"Since its inception, Porsche has strived to improve fuel efficiency as a major part of the overall performance of its sports and race cars. Achieving better fuel economy in its production vehicles, most recently evidenced by the incorporation of direct fuel injection for the 2008 Cayenne and the ULEV-certified engine with VarioCam Plus in the 2008 Boxster, is as important to us as is the optimum fuel efficiency of our RS Spyder. Running on E10 fuel both on and off the race track has been a logical step for Porsche, and we are committed to continue to invest considerable resources in the search for alternative fuels. We applaud the leadership of the American Le Mans Series for its Green Racing Challenge, which has the potential to add a most timely and forward-looking environmental component to the industry's race for optimum performance."
Peter Schwarzenbauer
President & CEO, PORSCHE CARS, NORTH AMERICA

"We applaud the American Le Mans Series for this latest green initiative. It is this type of innovative thinking that attracted Mazda to the Series as we seek to challenge our engineers to push the boundaries of what is possible. This program is an ideal complement to the Mazda 'Sustainable Zoom-Zoom' plan announced last year. The Mazda goal is to develop vehicles that address our shared global climate and energy concerns while still being exciting from a driver's perspective. The ability to showcase some of that technology in a series like the American Le Mans Series is a fantastic opportunity."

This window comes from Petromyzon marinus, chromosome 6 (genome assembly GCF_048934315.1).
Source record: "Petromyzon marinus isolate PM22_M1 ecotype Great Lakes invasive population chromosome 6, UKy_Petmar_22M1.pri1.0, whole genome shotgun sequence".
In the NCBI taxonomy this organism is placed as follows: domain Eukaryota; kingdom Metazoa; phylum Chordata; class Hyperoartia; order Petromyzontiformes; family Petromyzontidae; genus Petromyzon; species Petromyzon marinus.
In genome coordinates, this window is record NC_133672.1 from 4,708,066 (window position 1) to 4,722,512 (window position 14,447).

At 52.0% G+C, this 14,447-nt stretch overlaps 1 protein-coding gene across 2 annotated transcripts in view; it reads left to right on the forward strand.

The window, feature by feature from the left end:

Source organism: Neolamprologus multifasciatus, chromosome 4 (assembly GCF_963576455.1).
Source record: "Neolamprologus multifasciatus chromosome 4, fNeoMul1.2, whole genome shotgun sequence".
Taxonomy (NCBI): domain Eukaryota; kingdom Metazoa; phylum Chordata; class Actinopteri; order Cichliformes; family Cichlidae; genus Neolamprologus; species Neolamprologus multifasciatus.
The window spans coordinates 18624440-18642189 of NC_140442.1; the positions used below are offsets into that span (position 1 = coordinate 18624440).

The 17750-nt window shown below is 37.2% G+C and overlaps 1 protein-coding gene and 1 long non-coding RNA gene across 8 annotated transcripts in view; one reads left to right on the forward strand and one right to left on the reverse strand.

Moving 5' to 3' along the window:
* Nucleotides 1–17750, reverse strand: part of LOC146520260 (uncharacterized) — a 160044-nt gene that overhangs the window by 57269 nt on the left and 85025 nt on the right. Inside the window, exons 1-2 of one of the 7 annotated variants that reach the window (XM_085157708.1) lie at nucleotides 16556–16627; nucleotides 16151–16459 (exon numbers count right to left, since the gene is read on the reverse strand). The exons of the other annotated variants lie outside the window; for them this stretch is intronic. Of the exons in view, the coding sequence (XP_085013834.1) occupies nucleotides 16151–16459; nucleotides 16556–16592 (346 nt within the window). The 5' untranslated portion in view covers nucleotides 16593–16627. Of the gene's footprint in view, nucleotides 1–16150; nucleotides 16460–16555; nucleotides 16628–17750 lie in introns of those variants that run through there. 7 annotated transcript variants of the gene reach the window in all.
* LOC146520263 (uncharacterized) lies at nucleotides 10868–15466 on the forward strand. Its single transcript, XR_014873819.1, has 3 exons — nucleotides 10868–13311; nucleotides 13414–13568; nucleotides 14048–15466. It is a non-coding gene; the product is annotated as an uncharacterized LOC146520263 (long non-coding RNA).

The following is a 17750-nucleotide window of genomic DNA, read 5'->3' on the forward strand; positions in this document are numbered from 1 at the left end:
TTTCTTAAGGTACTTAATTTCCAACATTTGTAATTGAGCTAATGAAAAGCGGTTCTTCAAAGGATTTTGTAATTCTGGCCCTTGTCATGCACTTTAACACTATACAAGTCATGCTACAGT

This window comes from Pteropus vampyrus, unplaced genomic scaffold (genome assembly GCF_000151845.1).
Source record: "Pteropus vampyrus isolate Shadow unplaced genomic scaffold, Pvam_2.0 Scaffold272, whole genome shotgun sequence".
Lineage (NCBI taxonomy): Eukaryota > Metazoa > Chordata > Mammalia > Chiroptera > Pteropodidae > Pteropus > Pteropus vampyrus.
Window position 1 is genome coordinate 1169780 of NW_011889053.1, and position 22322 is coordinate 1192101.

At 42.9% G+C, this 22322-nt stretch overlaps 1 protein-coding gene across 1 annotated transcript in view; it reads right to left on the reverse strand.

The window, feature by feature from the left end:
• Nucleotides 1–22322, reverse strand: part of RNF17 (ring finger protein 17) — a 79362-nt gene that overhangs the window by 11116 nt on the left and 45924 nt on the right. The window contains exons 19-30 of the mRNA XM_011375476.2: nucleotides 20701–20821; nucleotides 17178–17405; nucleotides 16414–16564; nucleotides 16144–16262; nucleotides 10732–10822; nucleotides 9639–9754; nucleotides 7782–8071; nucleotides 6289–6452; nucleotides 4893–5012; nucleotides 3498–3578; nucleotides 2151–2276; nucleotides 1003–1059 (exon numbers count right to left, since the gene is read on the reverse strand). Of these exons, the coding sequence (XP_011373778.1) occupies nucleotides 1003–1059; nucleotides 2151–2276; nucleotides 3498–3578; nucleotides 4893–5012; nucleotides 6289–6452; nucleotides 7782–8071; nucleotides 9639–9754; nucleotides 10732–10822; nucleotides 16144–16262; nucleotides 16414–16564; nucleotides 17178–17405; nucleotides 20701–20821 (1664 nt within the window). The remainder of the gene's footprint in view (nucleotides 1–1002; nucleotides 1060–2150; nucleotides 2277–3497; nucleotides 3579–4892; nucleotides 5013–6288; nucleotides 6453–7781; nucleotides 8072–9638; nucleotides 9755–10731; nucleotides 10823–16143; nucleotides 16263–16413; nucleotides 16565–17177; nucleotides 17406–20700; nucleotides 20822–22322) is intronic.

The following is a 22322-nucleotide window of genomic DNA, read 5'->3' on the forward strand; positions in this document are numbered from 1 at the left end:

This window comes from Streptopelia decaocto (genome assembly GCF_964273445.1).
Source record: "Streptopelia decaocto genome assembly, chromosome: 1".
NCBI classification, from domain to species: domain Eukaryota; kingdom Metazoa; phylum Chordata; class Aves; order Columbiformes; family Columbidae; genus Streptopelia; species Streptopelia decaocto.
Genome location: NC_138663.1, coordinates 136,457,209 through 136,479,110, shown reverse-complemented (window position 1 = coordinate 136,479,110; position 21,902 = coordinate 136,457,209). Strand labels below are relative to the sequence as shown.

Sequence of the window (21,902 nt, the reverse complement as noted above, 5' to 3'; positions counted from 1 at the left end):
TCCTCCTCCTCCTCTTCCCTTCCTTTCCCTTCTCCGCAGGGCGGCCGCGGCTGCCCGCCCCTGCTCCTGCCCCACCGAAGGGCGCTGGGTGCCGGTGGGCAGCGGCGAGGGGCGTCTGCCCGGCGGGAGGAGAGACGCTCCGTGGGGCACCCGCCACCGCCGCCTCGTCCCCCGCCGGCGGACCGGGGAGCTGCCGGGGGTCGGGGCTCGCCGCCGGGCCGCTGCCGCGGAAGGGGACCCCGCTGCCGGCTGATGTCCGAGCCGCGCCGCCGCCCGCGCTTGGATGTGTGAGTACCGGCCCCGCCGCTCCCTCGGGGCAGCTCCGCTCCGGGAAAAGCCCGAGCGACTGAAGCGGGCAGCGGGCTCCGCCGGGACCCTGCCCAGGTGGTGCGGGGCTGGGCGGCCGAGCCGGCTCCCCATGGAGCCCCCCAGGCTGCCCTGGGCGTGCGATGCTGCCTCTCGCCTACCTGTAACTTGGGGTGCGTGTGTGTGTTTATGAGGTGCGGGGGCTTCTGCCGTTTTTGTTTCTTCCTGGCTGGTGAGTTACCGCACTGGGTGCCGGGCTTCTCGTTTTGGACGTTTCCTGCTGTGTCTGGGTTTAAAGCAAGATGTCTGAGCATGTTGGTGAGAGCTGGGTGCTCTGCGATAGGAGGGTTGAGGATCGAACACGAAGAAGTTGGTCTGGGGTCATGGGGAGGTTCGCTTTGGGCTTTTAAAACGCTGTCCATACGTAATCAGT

Robert Davis
Senior VP Marketing & Product Development, MAZDA NORTH AMERICAN OPERATIONS

"Penske Racing decided to compete in the American Le Mans Series not only because we saw its growth and potential as a racing series, but because it clearly was not afraid to forge into areas such as alternative fuels and other technologies. Innovations like alternative fuels are at the forefront of the racing industry and they can also help reshape the entire automotive landscape. Finding economic and ecologically-sound alternatives to fuels is critical to all of us in the racing and automotive industries. We applaud the Series for its ability to gain support from these pivotal government agencies. Penske Racing looks forward to participating in the Green Racing Challenge this year at Petit Le Mans."
Roger Penske
Team Owner, PENSKE RACING

"When I heard that the American Le Mans Series was going even more green in 2008, I just had to be a part of it. Having championed green racing at the national level in the U.K. - and secured the first ever outright victory for a bio-fuelled car last year in British GT - it's great to have the opportunity this year to race against the best in the world. The American Le Mans Series' Green Challenge is a brilliant idea. Climate change is the greatest challenge facing our generation and motorsport has its part to play. Our sport doesn't just spur innovation, it changes perceptions, particularly GT racing which is relevant to what people see on the roads. We can show how cool, fast cars can be green too - expanding consumer demand for green technology and making sure that motor racing stays relevant in the 21st century. It's a great initiative and I'm delighted to compete in it."
Lord Paul Drayson
Team Principal & Driver, DRAYSON-BARWELL MOTORSPORT